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house Bill H.R. 1560

In the Name of Cyber Security, Should It Be Easier for Companies to Share Information With the Government?

Argument in favor

Cyber threats are an increasingly dangerous threat to American industry and consumer privacy. This bill not only finds ways to help the private sector share helpful information with the government, but it also protects those companies from lawsuits, plus strong privacy protections for consumers.

R.K.'s Opinion
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04/20/2015
Freedom is not free we must do everything we can to protect our country and it's citizens
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Nathank1989's Opinion
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04/20/2015
As long as the protections against spying/personal data collection and whistleblower protections remain in the bill, I'd vote for it. I value my virtual privacy, but a value it more against foreign attacks than the NSA. At least the NSA won't steal your identity
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Felipe's Opinion
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04/20/2015
Because we live in very unsure times, if the limited loss of privacy has to be sacrificed to help the MAJORITY of us in the USA, then so be it, as long as this is communicated and expressed publicly, the companies disclosing this information, it should be allowed.
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Argument opposed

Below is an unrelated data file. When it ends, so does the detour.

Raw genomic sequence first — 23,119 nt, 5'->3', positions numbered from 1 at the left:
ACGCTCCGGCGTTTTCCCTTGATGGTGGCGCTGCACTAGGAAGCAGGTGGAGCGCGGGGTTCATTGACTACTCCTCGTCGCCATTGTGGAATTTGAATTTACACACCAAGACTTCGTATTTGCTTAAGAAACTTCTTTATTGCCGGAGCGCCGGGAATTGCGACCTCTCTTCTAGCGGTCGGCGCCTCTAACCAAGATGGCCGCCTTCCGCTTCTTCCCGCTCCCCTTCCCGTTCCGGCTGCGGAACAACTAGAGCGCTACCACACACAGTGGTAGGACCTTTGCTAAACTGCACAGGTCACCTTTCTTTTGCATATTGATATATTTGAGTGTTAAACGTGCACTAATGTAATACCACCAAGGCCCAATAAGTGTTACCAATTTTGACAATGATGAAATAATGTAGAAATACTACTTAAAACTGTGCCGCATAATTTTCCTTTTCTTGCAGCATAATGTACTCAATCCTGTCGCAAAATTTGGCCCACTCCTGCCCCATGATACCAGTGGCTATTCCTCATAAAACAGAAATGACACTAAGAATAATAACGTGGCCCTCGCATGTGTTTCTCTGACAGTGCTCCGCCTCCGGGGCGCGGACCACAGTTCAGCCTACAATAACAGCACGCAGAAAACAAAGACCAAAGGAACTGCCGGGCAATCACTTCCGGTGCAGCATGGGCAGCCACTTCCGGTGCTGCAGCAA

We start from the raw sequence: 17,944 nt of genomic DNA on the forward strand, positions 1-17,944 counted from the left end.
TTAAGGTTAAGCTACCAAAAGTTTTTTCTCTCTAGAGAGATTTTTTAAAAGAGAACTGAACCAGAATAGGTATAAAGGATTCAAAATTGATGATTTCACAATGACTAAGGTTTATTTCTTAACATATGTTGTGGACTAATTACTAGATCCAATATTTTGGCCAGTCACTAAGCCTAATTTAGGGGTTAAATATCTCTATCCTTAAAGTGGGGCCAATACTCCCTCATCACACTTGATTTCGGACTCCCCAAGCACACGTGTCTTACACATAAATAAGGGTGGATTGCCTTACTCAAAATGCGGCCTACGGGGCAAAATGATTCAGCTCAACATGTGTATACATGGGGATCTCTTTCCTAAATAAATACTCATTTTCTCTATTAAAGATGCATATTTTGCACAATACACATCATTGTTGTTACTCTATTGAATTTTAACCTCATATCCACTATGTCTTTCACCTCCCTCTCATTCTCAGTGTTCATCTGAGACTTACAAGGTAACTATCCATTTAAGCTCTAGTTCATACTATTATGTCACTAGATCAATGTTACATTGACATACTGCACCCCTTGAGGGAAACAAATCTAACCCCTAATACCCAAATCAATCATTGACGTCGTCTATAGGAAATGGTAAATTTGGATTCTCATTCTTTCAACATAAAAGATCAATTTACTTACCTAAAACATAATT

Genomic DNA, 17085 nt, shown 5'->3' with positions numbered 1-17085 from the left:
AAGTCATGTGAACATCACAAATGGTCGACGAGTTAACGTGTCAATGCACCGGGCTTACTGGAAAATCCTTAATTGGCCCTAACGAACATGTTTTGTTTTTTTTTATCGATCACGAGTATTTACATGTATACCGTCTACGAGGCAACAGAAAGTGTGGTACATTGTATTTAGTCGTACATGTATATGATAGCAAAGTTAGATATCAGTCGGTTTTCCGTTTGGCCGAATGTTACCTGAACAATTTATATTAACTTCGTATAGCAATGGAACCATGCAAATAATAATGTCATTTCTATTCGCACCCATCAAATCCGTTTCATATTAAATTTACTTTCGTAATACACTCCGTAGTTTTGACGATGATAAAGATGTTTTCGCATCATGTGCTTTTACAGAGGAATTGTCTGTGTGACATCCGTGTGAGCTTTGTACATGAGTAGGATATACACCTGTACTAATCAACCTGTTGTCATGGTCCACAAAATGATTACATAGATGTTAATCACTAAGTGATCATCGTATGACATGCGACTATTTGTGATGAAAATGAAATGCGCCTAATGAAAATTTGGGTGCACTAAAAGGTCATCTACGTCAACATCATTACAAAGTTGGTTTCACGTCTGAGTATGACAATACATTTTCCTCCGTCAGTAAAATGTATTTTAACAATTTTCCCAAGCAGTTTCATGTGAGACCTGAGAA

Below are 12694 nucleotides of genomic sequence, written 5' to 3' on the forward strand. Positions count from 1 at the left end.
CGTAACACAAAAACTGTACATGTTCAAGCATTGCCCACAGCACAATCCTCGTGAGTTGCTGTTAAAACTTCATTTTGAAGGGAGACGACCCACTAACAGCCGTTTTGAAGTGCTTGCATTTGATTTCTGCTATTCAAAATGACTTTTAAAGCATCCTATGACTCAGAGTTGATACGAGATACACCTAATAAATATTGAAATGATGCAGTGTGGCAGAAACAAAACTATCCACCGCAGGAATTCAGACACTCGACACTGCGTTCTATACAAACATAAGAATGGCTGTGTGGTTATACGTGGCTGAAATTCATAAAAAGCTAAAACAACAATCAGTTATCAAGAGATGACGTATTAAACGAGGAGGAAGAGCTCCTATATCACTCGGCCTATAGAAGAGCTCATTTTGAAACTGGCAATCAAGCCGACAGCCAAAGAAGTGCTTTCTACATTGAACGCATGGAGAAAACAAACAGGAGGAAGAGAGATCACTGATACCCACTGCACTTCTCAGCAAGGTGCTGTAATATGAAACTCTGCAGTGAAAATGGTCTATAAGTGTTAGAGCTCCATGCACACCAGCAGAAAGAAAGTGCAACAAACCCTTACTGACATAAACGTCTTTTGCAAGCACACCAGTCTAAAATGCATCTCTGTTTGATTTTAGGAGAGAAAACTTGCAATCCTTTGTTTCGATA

This bill gives government intelligence agencies a free pass to increase cyber surveillance of people in the U.S. — and might even undermine cybersecurity rather than enhance it. The U.S. needs NSA reforms before it can start building channels for companies to share information with the government.

James's Opinion
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04/21/2015
Companies should not be spies of the AMERICAN people. If you can't get a warrant for information you should not be able to buy it through corporate cooperation, who ever you want to make it sound.
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SFNativeboy's Opinion
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04/21/2015
Start with NSA reforms BEFORE we consider this bill as a possibility. Then this could be justifiable, counting with warrant strings-attached as well.
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StratonGarrard's Opinion
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04/21/2015